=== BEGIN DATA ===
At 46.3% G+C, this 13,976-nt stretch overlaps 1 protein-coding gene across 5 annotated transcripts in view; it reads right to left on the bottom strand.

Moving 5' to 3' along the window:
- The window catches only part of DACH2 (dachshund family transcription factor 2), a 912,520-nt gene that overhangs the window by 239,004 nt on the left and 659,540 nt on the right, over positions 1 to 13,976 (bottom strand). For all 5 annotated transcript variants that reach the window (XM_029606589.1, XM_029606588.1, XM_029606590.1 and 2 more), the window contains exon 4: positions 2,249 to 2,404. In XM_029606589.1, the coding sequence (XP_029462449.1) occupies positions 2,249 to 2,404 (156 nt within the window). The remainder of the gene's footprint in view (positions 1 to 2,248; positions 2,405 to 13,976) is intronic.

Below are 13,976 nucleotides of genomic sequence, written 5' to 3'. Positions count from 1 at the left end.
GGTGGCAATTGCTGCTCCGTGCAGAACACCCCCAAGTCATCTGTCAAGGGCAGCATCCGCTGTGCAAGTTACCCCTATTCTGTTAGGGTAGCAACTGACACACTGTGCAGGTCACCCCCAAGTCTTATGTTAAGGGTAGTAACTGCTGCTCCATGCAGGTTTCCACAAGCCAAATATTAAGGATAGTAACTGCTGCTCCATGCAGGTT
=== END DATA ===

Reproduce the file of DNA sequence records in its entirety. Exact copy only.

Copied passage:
At 46.3% G+C, this 13,976-nt stretch overlaps 1 protein-coding gene across 5 annotated transcripts in view; it reads right to left on the bottom strand.

Moving 5' to 3' along the window:
- The window catches only part of DACH2 (dachshund family transcription factor 2), a 912,520-nt gene that overhangs the window by 239,004 nt on the left and 659,540 nt on the right, over positions 1 to 13,976 (bottom strand). For all 5 annotated transcript variants that reach the window (XM_029606589.1, XM_029606588.1, XM_029606590.1 and 2 more), the window contains exon 4: positions 2,249 to 2,404. In XM_029606589.1, the coding sequence (XP_029462449.1) occupies positions 2,249 to 2,404 (156 nt within the window). The remainder of the gene's footprint in view (positions 1 to 2,248; positions 2,405 to 13,976) is intronic.

Below are 13,976 nucleotides of genomic sequence, written 5' to 3'. Positions count from 1 at the left end.
GGTGGCAATTGCTGCTCCGTGCAGAACACCCCCAAGTCATCTGTCAAGGGCAGCATCCGCTGTGCAAGTTACCCCTATTCTGTTAGGGTAGCAACTGACACACTGTGCAGGTCACCCCCAAGTCTTATGTTAAGGGTAGTAACTGCTGCTCCATGCAGGTTTCCACAAGCCAAATATTAAGGATAGTAACTGCTGCTCCATGCAGGTT